LINGUIST List 12.1249

Sat May 5 2001

Books: Romance linguistics, Chinese linguistics

Editor for this issue: Naomi Ogasawara <naomilinguistlist.org>


Links to the websites of all LINGUIST's supporting publishers are available at the end of this issue.

Directory

  1. LINCOM EUROPA, Romance linguistics: Lexicon of Sark Norman French by Liddicoat
  2. LINCOM EUROPA, Chinese linguistics: A Grammar of Mandarin Chinese by Hua Lin

Message 1: Romance linguistics: Lexicon of Sark Norman French by Liddicoat

Date: Fri, 04 May 2001 19:49:55 +0200
From: LINCOM EUROPA <LINCOM.EUROPAt-online.de>
Subject: Romance linguistics: Lexicon of Sark Norman French by Liddicoat

Lexicon of Sark Norman French
Anthony J. Liddicoat, Griffith University

Sark Norman French (SNF) is a Norman French variety spoken on the
island of Sark, the smallest of the Channel Islands. The variety is
spoken by fewer than 50 people and is in a state of obsolescence. SNF
was established on Sark in the sixteenth century by a group of mainly
Jersey Norman French speakers, but then evolved in relative isolation
until late nineteenth century.

SNF is a very conservative Norman French variety, which unlike
mainland Norman French has not been strongly influenced by standard
French lexis, although in recent years, there has been large scale
borrowing from English. The dictionary gives English language
equivalents for each SNF term, along with grammatical information and
etymologies for each entry. There is also an English-SNF finder list.

ISBN 3 89586 411 0
Lincom Studies in Romance Linguistics 25
130pp. 24 x 18 cm. DM 98 / USD 48 / � 30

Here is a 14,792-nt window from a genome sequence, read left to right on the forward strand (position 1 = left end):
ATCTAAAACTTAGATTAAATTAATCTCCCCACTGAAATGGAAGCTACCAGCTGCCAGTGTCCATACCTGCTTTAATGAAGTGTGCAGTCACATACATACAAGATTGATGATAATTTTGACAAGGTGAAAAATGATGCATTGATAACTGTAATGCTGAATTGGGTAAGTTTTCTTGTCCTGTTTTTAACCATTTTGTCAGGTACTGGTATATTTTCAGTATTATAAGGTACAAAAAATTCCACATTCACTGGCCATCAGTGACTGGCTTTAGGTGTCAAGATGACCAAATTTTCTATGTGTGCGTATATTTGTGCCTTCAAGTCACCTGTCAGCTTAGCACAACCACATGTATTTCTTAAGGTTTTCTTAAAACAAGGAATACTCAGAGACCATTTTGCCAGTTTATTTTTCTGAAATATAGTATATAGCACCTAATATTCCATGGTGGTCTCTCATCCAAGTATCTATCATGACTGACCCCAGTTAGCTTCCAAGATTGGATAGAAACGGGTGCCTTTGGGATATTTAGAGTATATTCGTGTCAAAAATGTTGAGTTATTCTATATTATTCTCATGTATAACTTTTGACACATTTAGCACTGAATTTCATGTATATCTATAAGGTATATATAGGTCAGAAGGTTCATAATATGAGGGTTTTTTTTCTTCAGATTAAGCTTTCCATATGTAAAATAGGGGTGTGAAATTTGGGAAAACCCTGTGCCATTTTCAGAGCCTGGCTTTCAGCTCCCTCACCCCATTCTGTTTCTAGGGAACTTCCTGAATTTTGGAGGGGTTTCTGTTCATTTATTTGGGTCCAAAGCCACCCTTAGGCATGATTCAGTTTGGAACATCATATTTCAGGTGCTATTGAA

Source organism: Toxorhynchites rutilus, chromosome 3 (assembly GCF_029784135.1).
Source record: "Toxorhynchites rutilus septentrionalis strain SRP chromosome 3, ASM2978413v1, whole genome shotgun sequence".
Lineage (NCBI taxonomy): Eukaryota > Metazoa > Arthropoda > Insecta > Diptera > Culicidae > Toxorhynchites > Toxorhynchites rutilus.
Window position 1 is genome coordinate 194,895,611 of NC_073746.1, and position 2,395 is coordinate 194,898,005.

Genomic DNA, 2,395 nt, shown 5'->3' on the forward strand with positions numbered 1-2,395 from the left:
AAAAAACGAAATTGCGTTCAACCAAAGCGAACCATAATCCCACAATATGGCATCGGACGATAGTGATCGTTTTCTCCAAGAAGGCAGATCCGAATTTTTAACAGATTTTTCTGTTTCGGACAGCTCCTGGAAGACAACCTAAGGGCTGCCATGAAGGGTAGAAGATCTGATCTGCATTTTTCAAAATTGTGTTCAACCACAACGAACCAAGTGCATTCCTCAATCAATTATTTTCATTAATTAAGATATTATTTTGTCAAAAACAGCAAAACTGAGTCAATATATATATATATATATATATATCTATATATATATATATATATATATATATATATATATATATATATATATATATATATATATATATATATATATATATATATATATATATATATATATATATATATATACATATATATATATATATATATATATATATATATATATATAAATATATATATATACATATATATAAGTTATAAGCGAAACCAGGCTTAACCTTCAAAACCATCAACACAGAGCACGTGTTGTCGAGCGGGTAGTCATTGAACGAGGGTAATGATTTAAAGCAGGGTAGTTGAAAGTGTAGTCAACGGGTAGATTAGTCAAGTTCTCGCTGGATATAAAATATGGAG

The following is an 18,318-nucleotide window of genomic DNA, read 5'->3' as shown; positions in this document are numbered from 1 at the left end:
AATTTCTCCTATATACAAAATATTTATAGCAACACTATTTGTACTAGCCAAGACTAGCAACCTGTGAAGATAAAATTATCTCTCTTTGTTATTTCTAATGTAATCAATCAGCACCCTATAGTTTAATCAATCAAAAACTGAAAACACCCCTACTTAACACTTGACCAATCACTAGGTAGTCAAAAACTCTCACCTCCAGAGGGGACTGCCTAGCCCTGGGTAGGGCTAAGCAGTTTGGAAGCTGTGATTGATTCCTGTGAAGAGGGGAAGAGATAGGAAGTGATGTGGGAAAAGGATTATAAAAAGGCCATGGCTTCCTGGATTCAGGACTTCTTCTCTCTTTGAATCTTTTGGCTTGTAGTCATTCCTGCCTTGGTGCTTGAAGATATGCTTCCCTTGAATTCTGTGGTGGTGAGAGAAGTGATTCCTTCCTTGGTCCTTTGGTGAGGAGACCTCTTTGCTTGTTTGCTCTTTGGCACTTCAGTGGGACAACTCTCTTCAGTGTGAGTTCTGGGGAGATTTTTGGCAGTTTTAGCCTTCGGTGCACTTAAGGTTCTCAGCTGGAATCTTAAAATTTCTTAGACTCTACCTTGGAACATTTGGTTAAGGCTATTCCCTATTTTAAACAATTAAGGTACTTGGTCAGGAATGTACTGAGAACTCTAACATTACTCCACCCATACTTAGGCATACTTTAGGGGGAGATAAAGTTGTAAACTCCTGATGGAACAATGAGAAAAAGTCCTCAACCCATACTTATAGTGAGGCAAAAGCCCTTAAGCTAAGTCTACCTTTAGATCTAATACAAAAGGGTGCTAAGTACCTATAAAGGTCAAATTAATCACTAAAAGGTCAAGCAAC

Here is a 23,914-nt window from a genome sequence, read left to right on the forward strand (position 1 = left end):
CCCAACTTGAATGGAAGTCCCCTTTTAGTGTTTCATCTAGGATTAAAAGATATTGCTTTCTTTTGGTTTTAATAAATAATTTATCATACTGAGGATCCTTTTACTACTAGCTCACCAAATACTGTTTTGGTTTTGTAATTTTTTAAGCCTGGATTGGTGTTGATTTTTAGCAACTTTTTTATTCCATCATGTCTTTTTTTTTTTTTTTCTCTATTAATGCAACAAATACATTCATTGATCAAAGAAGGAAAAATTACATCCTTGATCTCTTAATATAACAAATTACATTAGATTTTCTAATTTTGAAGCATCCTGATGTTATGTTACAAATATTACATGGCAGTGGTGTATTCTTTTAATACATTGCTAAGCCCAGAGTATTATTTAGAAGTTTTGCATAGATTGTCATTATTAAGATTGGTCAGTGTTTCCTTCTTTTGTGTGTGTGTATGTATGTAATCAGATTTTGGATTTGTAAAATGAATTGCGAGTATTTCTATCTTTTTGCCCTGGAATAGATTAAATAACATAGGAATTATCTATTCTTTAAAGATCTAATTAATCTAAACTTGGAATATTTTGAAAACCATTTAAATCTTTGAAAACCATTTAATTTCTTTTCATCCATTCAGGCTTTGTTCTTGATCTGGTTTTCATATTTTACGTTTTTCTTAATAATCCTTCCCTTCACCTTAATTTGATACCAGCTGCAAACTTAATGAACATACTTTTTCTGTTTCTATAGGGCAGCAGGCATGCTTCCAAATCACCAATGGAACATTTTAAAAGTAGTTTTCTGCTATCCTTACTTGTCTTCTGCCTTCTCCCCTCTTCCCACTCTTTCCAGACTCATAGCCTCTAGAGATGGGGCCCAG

New: A Students' and course discount of 40% is offered to the above
 title. 

Free copies of LINCOM's newsflashes 24 and 25 are now
available from LINCOM.EUROPAt-online.de.

LINCOM EUROPA, Freibadstr. 3, D-81543 Muenchen, Germany;
FAX +49 89 62269404;
http://www.lincom-europa.com
LINCOM.EUROPAt-online.de.
Mail to author|Respond to list|Read more issues|LINGUIST home page|Top of issue

Message 2: Chinese linguistics: A Grammar of Mandarin Chinese by Hua Lin

Date: Fri, 04 May 2001 22:33:45 +0200
From: LINCOM EUROPA <LINCOM.EUROPAt-online.de>
Subject: Chinese linguistics: A Grammar of Mandarin Chinese by Hua Lin

A Grammar of Mandarin Chinese

HUA LIN
University of Victoria

Mandarin Chinese is the official language in China, Taiwan and
Singapore, and the language with the largest number of native
speakers. In recent years, Mandarin usage has spread even further: it
is now taught in most schools in Hong Kong, and with the influx of
immigrants to the West from China and Taiwan, many parts of the world
including Canada, the United States, Australia, and Europe have seen a
steady increase in the number of speakers. Mandarin is not a
homogeneous language; any grammar that tries to describe it needs to
select one region as its focus. In this book, the focus will be on
Mandarin as is spoken in its motherland of Northern China, especially
the Chinese capital of Beijing.

The book will begin by an introduction to the geographic
characteristics, dialects and historical development of the language.
This will be followed by Mandarin phonetics and phonology. Topics
covered include the syllable, tones, the consonants, the vowels, the
glides and, more importantly, how these interact to create the sound
structure of the language. A description of the morphology will
follow, addressing special features of the language in terms of
compounding, reduplication, word stress, and disyllabicity. The
remainder of the book will be devoted to Mandarin syntax. It will
first outline the major parts of speech and the major types of
phrases; then it will focus on some salient syntactic features,
including the topic-comment structure, the serial-verb construction,
and the de construction. The book will end with two sample texts, each
accompanied by interlinear translation and free translation.

Table of Contents:

1	Introduction	
1.1	A Brief History	
1.2	The Chinese Dialects	
1.2.1	The Northern Dialect	
1.2.2	Yue	
1.2.3	Min	
1.2.4	Kejia	
1.2.5 Wu